You can also achieve multicloud transitive connections by implementing the routing just before reaching the public cloud. This method was traditionally done at cloud exchange or colocation facilities. The offering ranges from deploying physical network appliances to more advanced services based on SDN solutions. Oracle works with strategic partners that provide the dedicated connectivity to OCI and offer advanced routing and security services.

The following diagram depicts this scenario.

A graphic depicting transitive routing using cloud exchange.

This scenario is common when the connections are based on dedicated leased lines and encryption isn’t a requirement. It might also be suitable for architectures that require connection to multiple clouds because it centralizes the routing and security service in the cloud exchange instead of deploying it in each public cloud.

Public clouds have also started offering these types of services. Azure Global Reach and Amazon Web Services (AWS) Direct Connect SiteLink provide connectivity between on-premises sites by using their internal backbones. These services might also fulfill multicloud connectivity, according to the requirements shown in the following diagram.

A graphic depicting transitive routing using GlobalReach and SiteLink.

Oracle multicloud services considerations

In the Oracle multicloud strategy, we have released a set of services that address connectivity between clouds. Oracle offers the Oracle Database service for Azure (ODSA) and Oracle Interconnect for Azure as database services for Azure. Both services provide optimal latency levels to the directly connected public cloud. But you can use them for multicloud transitive architectures when the application supports this latency added by the extra cloud hop.

ODSA provides reachability from Azure to the Oracle Database service in OCI by either showing the OCI subnet as a VNet peering network or by creating a private endpoint in an Azure VNet. Either implementation allows the OCI subnet to be seen as an Azure network, solving the multicloud transitive routing problem.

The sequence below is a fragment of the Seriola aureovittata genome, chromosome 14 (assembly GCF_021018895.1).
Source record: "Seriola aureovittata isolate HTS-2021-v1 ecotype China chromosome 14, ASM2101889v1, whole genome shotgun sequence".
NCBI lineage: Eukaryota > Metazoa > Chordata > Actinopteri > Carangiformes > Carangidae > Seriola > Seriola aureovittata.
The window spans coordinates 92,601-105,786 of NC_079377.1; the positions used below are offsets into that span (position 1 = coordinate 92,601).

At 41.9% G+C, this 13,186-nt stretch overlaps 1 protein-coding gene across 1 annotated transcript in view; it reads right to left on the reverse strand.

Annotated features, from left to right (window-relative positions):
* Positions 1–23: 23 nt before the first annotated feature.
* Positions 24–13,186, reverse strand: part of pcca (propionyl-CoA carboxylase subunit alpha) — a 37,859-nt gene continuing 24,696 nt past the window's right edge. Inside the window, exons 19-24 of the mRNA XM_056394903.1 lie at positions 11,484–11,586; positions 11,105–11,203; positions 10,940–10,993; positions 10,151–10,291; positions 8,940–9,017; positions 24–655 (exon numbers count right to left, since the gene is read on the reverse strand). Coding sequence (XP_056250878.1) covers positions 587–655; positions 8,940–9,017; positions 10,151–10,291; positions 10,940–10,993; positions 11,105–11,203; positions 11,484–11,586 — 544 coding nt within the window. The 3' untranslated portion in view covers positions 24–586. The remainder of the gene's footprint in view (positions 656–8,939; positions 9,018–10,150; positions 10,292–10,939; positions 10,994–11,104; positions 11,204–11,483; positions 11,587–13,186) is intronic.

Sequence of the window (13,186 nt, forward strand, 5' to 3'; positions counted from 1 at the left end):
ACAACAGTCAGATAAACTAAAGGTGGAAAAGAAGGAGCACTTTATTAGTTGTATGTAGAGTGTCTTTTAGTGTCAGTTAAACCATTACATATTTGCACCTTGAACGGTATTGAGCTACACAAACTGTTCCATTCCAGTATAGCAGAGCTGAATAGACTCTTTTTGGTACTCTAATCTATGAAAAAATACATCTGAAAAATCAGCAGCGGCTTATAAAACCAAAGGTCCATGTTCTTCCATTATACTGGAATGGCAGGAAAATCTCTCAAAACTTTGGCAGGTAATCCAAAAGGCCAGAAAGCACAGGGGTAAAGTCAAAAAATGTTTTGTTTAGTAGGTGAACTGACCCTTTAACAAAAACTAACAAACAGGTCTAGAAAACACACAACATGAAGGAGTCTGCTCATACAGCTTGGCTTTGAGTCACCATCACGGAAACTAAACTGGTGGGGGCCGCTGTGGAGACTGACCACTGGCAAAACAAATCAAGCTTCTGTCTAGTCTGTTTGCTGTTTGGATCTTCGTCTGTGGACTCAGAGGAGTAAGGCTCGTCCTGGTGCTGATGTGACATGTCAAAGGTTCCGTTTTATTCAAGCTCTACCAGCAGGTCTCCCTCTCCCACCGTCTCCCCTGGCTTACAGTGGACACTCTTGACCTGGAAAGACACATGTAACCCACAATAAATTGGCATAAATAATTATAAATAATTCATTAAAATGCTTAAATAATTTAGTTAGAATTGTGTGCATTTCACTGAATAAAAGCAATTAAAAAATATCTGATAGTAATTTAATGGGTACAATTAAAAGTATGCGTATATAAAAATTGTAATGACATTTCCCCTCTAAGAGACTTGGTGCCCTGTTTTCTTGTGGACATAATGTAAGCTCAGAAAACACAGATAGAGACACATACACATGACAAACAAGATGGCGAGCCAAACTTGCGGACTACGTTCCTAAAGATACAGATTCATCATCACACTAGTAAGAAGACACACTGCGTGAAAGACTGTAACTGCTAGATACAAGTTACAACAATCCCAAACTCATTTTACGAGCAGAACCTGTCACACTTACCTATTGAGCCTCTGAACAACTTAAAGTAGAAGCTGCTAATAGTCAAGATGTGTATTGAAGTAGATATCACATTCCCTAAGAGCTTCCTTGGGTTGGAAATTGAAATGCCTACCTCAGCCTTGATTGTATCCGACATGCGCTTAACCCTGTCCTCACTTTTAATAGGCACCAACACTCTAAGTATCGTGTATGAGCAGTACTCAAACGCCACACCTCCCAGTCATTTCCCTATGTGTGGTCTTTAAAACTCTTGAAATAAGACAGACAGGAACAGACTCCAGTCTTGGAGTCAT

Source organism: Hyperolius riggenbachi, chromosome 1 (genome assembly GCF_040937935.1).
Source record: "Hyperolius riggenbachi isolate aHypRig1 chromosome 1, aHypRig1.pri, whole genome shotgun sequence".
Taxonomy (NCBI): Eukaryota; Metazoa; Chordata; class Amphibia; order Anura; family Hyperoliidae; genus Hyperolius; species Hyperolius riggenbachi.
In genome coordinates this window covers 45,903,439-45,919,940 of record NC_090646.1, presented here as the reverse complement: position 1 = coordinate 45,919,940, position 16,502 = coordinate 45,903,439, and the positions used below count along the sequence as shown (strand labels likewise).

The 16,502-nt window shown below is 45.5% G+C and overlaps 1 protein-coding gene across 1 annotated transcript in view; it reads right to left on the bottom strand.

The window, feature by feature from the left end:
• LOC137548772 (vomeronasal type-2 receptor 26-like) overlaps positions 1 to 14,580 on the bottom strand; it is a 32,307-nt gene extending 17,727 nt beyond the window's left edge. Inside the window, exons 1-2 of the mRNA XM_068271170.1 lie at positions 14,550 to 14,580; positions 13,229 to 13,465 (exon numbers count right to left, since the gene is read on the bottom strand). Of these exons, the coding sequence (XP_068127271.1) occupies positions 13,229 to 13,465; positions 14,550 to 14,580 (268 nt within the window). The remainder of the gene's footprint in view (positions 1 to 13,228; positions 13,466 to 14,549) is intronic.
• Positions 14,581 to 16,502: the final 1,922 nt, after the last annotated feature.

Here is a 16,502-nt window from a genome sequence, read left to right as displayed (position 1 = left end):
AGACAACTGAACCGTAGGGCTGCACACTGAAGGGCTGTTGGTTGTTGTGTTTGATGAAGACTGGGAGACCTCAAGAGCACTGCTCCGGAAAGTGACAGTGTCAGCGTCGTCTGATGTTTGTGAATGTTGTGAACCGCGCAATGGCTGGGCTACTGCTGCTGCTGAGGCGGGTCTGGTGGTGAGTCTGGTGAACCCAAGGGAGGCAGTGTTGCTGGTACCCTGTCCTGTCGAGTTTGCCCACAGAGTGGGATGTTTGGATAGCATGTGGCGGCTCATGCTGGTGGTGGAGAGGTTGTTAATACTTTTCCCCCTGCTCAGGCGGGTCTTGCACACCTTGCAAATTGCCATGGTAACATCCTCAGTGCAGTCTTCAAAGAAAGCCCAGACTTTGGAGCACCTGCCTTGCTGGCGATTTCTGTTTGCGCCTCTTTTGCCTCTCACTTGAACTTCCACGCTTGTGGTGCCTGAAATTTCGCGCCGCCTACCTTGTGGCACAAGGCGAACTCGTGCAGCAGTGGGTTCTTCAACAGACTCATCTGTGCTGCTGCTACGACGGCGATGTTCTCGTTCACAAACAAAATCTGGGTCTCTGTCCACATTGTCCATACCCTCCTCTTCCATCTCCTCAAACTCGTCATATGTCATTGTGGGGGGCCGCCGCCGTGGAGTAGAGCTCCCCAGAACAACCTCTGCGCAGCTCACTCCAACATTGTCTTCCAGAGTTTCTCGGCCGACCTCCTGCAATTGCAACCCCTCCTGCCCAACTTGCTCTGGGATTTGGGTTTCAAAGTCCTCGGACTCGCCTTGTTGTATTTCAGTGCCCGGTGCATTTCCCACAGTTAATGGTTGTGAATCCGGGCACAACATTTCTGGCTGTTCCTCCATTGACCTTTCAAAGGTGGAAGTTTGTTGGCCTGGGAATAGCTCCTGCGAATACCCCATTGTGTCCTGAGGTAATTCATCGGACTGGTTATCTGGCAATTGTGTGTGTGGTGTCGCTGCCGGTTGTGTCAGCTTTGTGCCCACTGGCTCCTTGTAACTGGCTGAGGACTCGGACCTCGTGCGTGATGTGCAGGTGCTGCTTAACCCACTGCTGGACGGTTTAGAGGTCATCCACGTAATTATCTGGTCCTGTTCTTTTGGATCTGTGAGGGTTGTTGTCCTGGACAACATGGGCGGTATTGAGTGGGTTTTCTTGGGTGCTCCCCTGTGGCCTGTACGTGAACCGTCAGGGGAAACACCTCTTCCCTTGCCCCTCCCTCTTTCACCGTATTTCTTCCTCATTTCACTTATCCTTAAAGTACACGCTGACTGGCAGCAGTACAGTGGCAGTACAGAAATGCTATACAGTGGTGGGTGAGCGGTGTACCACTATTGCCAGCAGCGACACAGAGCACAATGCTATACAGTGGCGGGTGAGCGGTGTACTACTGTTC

The ODSA multicloud link must be used exclusively for Database traffic. Finally, the ODSA multicloud link is part of a fully managed service. So, it doesn’t permit custom configurations like ExpressRoute Global Reach. For architectures with global reach, the OCI-Azure Interconnect and FastConnect partners are better options.

The reference architecture, Deploying multicloud Oracle Database Service for Microsoft Azure in a hub and spoke topology, provides the solution when a VNet hub with Fortigate Firewall needs to connect to ODSA.

Conclusion

Transitive routing is a common challenge in multicloud architectures. The options for addressing these challenges include cloud native routers, NFV router, cloud native firewalls, NFV firewalls, cloud networking platforms, and cloud exchange solutions, among others. Multicloud transitive routing can optimize cost and deployment time, but it can also add latency that can affect application performance. Ensuring that cloud-to-cloud network (bandwidth and latency) is fully tested to ensure that the application performance meets the defined business requirements is the customer’s responsibility.

Finally, the OCI multicloud products and services used can influence multicloud transitive routing decisions. So, it’s important to do a proper assessment at the early design stage. The final decision should take into consideration, the specific connectivity, security, latency, and data residency requirements, along with your multicloud longer-term strategy and cost optimization.

Learn more about multicloud use cases at Oracle Cloud Infrastructure multicloud solutions.

Ricardo Anda

Cloud Solution Architect - Multicloud & Networking

Ejaz Akram

Multicloud Specialist